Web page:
Review Summary: Something for Kate cannot do a thing wrong.3 of 3 thought this review was well written
Something for Kate has had a densely casted enigma surrounding their movements for the last 6 years. With the meteoric rise to success of front man Paul Dempsey’s solo album, Everything is True
, it was unsure whether Dempsey would continue his success with further follow up LP’s or Something for Kate would just become would be a glorified backing band to whimsical musings of Dempsey’s musical direction. Though, Dempsey had always enforced that Something for Kate would reform and create music collaboratively again. And reform they did, spending the past northern hemisphere summer locked up in a studio in downtown Dallas, TX, Clint Hyndman, Stephanie Ashworth and Dempsey set to work on what has become Leave Your Soul To Science
. It is the 6th studio release from the band, and with it they bring everything you’d expect plus a forefront of the unexpected.
Leave Your Soul To Science
comes off different to any Something For Kate record before it, with a heavy 80’s synth laden guitars, pulsating bass and a touch of electronica which in all, correlate to a more grittier sound as the band seems to have found a rejuvenated aggression that has possessed the bands writing. On the track ‘Back to Normal’ Dempsey yelps “Do you think you can just stroll through my head like you own the fuckin’ place?”
It’s this intensity and wrenching that shows that musically the band is showing the timelessness in the sound they are encapsulating, without the feeling of being dated. This is exemplified in the climax of opening track ‘Star-Crossed Citizens’, with the sweet falsettos of Dempsey being juxtaposed by a heavily distorted guitar, crunching bass and crushing drums.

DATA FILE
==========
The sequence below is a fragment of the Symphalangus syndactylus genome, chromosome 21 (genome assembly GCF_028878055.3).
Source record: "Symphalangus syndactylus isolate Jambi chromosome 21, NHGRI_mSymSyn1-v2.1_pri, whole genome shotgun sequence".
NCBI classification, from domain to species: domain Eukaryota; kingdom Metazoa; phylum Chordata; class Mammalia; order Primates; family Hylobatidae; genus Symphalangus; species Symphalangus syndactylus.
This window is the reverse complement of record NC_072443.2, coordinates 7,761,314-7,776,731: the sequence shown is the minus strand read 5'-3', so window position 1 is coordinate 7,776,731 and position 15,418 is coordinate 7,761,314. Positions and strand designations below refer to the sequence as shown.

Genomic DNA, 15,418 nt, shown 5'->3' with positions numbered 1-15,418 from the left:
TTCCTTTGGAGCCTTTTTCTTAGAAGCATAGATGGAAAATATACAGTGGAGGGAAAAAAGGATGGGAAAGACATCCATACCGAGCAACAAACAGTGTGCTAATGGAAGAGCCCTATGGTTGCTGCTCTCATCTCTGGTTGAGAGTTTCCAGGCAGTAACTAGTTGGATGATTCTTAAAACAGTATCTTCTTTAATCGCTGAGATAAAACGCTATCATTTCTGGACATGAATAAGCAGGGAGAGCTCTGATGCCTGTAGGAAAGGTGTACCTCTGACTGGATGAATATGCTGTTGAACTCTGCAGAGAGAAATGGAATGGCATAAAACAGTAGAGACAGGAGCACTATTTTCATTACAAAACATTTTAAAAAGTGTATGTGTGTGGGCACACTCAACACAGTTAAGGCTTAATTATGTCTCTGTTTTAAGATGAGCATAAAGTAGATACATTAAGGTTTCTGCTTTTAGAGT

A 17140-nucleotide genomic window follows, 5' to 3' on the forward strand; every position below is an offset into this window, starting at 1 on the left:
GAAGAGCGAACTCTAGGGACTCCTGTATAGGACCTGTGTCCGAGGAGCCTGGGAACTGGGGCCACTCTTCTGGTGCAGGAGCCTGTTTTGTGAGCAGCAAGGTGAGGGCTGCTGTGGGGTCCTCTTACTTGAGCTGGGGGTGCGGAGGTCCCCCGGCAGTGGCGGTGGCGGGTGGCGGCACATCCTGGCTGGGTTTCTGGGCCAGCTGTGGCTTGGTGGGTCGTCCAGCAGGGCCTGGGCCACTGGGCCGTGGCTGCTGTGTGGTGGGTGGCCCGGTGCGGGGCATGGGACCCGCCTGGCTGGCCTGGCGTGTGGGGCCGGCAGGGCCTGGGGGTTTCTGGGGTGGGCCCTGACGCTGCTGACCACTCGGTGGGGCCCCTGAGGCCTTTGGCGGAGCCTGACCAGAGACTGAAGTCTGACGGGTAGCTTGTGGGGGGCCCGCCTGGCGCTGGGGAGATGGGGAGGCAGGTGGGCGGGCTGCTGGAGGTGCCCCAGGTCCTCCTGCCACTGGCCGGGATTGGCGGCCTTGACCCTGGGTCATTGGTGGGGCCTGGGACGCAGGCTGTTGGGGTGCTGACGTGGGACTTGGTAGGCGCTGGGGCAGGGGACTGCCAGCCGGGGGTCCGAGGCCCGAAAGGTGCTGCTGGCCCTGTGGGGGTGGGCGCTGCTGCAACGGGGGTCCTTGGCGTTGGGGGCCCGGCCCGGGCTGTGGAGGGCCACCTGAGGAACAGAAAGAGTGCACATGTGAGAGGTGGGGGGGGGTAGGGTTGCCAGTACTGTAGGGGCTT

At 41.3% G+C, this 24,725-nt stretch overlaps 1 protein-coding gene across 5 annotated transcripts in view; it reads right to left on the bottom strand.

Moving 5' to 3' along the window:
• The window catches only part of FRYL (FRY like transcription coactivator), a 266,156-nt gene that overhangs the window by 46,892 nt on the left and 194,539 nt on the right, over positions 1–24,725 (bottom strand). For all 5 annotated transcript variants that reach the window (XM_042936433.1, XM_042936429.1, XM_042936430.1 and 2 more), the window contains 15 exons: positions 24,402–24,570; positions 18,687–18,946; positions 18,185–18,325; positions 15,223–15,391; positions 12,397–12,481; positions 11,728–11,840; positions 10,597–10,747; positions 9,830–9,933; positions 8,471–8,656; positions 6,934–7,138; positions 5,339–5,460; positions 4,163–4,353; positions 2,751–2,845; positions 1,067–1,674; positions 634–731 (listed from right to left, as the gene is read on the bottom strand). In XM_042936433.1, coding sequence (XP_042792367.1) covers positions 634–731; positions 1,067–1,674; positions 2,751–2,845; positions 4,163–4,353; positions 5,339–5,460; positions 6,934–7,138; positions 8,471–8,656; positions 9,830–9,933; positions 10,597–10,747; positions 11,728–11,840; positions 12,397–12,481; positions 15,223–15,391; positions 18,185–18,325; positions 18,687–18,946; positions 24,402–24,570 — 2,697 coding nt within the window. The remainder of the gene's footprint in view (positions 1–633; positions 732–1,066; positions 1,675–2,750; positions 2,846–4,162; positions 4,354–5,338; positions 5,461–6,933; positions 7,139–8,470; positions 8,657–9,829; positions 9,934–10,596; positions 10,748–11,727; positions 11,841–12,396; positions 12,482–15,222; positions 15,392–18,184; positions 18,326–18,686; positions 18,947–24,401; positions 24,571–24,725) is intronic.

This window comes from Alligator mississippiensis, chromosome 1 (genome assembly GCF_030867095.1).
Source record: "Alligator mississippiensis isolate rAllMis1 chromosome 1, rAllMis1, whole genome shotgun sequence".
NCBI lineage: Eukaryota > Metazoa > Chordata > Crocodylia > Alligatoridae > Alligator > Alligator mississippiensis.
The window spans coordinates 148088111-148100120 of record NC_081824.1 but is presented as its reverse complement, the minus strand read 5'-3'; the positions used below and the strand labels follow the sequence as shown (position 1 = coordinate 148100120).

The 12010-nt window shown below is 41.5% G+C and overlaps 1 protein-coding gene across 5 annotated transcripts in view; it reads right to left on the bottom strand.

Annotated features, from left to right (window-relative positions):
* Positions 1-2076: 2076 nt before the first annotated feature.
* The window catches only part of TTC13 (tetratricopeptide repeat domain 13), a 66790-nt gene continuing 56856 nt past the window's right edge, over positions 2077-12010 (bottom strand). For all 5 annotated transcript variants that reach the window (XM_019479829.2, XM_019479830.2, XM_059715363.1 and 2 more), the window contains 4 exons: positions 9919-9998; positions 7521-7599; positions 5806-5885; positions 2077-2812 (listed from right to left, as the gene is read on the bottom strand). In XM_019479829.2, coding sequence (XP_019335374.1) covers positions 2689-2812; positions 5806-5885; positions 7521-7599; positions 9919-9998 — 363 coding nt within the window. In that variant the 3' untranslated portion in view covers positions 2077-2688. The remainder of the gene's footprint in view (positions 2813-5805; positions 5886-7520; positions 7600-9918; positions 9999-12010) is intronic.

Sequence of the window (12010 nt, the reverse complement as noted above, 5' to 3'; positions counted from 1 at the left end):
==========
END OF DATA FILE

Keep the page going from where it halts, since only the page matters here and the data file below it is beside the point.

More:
A growing fuzz of self doubt seems to be a poignant centre point for Leave Your Soul To Science
lyrical focus, as Dempsey weaves in and out of current world issues as well as seemingly vague personal thoughts and the uncertainty that the consequences of certain actions that they pertain. It seems that Dempsey beautifully asks more questions than he answers in his cries, and it is on show here, take the lead single, ‘Survival Expert’, So take a camera from the pile / and if it speaks less than a thousand words, yeah / if it tells a lie / you’re still right / you’re always right”
. ‘Survival Expert’ is the one track on the album that could easily slide into any previous Something for Kate records, with the slick soaring melody of vocals backed by a conservative rhythm section while the following track, ‘Private Rain’ couldn’t be more distant to the typical Something for Kate sound, which dredges through a melancholy psychedelic feel into a huge percussive half time climax that brings to the fore the emotive of the songs centre.
Something for Kate are out to prove that as a cohesive unit their writing is something that escapes the reaches of Dempsey’s solo work, and has grown into something authentic and organic to the group themselves. Leave Your Soul To Science
is a record that breathes a breath of fresh in the Australian music culture that is stuck in the monotony of mindless indie fickle. It articulates the importance of strong song writing and how a group of old dogs can certainly pack a punch with some brand new tricks. The grit, the poignant song writing, the endearing sentiments and the vibrancy of Leave Your Soul To Science
make you relinquish any doubt that in fact, Something for Kate are in essence the underpinning of the modern day Australian music culture.